The results of this study are highly dependent on the economic value of harvesting IWG biomass for use as a fair-quality hay after grain harvest. Crop residue removal has mixed impacts on crop productivity and indicators of annual cropping system sustainability, with high levels of residue removal leading to higher rates of soil erosion and nutrient leaching but lower GHG emissions [77]. IWG systems may be able to realize many of the benefits of residue removal without the drawbacks. Removal of IWG straw after harvest has neutral or positive impacts on grain yield in subsequent years [58,59], and soil erosion and nutrient leaching are both much lower in IWG production systems than in comparable annual grains even when crop residues are harvested [11,13]. As the economic value of IWG hay and straw is a critical component of the economic viability of the crop, as shown in this study and another recent evaluation of IWG profitability [22], using IWG as a dual-purpose crop for grain and forage production appears to be a win-win-win proposition.
The boundaries and assumptions that were made when defining the limits of the systems being analyzed have significant impacts on the assessment. The decisions to treat grain and forages as commodities and to apply fertilizers at the same rate regardless of the intercropping treatment reduced some possible advantages of the IWG–red clover cropping system from an economic utility standpoint. The benefits of growing IWG as a dual-purpose crop could be further enhanced on farms where mixed IWG–clover forages could be used for animal feed. Integrating crop and livestock production is an important principle of sustainable agriculture because it minimizes externalities at the farm scale [28]. The use of IWG as a dual-purpose crop producing both grain and animal feed and the incorporation of forage legumes into field crop production would both help to close material and energy loops. In such a system, the recycling of nutrients by using animal manures as fertilizer would also reduce the need for external inputs, thereby further reducing environmental impact and increasing profitability. This type of farm-agroecosystem circularity can also increase stability and resilience at the whole-farm scale [37].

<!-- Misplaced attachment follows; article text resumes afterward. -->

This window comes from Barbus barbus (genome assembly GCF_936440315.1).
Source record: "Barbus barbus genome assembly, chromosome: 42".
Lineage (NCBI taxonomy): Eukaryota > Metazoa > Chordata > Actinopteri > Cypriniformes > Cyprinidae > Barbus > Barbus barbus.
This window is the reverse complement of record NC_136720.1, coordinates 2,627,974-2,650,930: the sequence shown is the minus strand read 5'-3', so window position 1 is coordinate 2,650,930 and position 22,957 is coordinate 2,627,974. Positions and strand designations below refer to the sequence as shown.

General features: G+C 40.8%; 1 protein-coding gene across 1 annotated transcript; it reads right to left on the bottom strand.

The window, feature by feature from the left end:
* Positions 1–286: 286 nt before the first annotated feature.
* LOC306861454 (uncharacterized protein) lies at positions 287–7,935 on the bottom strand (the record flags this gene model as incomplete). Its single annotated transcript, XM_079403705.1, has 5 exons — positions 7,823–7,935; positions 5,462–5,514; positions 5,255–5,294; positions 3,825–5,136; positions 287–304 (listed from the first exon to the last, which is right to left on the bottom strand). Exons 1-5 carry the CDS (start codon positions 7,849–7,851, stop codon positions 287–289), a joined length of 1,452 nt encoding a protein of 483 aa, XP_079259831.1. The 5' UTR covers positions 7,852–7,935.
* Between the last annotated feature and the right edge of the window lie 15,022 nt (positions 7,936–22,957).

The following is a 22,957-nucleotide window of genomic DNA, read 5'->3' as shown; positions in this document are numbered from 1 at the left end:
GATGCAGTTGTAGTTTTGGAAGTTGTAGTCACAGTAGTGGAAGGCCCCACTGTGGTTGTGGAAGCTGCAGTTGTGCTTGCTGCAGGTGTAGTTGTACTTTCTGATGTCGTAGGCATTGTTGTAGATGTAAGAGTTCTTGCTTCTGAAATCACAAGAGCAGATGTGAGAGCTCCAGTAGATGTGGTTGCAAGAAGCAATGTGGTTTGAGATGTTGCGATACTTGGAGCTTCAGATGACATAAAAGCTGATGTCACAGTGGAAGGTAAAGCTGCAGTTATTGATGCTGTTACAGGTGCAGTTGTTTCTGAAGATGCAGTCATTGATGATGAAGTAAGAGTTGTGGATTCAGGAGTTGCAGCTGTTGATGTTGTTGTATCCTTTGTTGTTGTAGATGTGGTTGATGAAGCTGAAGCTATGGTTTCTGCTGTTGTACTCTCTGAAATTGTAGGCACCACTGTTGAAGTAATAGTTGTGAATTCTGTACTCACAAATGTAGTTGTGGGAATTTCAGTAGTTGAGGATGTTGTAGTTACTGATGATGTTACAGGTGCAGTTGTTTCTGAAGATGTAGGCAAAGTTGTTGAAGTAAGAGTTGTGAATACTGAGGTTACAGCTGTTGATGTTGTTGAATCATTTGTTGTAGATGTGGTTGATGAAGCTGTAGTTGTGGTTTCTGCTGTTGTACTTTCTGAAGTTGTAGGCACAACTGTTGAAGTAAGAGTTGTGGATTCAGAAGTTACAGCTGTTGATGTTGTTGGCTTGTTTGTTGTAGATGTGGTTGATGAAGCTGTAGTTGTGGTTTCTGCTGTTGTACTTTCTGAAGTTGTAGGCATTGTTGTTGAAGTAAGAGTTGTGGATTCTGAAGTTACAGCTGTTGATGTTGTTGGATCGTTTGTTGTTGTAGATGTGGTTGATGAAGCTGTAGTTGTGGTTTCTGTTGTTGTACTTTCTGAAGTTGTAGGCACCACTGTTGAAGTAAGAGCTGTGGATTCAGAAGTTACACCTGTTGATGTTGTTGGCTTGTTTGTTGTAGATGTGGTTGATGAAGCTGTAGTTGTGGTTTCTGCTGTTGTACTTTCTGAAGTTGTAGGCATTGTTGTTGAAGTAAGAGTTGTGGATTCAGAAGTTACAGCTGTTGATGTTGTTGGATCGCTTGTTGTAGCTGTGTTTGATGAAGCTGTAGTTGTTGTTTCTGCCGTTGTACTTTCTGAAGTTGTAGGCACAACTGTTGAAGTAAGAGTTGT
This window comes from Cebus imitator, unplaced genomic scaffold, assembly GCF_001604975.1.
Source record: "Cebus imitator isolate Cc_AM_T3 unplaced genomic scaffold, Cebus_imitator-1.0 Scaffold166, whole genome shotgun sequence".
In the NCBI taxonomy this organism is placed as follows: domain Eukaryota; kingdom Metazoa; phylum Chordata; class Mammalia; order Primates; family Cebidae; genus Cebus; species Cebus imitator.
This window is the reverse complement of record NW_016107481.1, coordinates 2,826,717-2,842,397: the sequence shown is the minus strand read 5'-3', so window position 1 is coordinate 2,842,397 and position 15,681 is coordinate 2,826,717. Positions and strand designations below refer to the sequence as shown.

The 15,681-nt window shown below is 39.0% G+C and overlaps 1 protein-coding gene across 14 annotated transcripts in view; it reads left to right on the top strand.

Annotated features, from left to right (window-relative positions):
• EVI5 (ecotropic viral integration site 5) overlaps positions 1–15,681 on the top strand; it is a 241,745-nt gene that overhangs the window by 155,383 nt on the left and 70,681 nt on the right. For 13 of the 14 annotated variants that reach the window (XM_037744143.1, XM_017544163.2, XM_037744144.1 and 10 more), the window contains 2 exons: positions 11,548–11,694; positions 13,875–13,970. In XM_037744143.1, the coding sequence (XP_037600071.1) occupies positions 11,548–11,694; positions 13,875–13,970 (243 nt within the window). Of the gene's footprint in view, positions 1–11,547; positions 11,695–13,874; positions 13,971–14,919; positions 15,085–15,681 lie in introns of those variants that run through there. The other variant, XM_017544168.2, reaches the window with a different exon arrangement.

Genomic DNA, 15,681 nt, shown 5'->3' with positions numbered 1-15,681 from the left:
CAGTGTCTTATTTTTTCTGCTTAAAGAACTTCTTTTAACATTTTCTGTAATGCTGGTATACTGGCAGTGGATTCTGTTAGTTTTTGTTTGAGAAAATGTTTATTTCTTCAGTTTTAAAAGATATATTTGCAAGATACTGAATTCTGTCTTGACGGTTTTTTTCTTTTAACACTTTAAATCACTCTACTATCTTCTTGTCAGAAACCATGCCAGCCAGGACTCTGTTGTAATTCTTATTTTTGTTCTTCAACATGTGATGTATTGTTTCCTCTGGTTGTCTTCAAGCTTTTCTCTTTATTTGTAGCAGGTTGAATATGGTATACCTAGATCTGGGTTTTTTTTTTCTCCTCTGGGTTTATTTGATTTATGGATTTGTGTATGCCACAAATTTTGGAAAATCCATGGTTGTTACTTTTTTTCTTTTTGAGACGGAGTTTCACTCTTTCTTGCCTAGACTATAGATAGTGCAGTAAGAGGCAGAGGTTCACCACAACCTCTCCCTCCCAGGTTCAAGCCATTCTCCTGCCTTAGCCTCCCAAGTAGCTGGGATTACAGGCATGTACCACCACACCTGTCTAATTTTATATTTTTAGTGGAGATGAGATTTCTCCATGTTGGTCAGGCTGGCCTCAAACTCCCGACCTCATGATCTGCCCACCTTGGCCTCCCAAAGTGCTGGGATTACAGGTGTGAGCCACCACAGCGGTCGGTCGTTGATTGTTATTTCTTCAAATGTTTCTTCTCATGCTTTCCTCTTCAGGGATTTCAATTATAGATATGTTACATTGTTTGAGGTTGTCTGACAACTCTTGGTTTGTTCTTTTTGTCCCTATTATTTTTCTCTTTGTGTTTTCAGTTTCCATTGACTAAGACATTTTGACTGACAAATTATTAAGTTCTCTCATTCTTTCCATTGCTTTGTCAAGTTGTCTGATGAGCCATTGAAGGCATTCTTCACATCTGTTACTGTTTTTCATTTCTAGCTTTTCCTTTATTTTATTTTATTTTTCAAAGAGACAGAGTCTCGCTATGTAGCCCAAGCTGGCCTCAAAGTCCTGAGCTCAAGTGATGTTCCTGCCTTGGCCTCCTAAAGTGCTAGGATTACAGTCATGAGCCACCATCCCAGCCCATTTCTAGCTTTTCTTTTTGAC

Incorporating a perennial grain crop such as IWG into organic crop rotations in the Northeastern United States could also provide indirect benefits to farm management that are not quantified in this study. Analysis of perennial wheat cropping systems in Australia revealed direct and indirect benefits to farmers [63]. The direct benefits of perennial small grains include reduced external inputs and opportunities for grazing livestock in dual-use systems, while the indirect benefits to whole-farm management include more flexibility in equipment usage and labor throughout the year and in decision making about crop management based on environmental and economic factors, such as prioritizing forage production when low water availability reduces grain yield or when animal feed prices are high.

3.7. Limitations and Areas for Future Study

Our evaluation of the sustainability of IWG cropping systems is limited by a lack of indicators of social sustainability. While the scale of commercial production of IWG for Kernza grain was only approximately 1600 ha in 2021, and thus its impact on the social aspects of the overall food system is therefore relatively small, this impact will increase proportionally with adoption of the crop. As a niche, high-value crop, IWG might currently benefit smaller farms with greater connectivity to local food value chains. In contrast, if increasing production area requires specialized equipment for planting, harvesting, or processing IWG grain and forage, the capital investment might not be feasible for smaller farms. Aspects of social sustainability, including, but not limited to, farmer and farm worker wellbeing and livelihoods, must be considered as IWG and other perennial grain cropping systems continue to develop and market themselves as sustainable alternatives.
Without reliable price estimates for Kernza grain, our economic analysis was limited to calculating prices and relative price premiums that would allow IWG production to match the NPV of other organic grain cropping systems. As markets develop and price points are established for Kernza grain, analysis of scenarios where IWG cropping systems can be economically competitive with annual grain crops should be conducted. Incorporating valuation of the additional ecosystem services (e.g., soil health improvement and water quality protection) that IWG can provide relative to annual grain crops would also help clarify potential synergies between the environmental and economic sustainability of IWG cropping systems. Providing information about the relative environmental, economic, and social benefits (and potential drawbacks) of incorporating IWG into cropping systems to farmers, policymakers, and other stakeholders should be prioritized to facilitate adoption of the crop.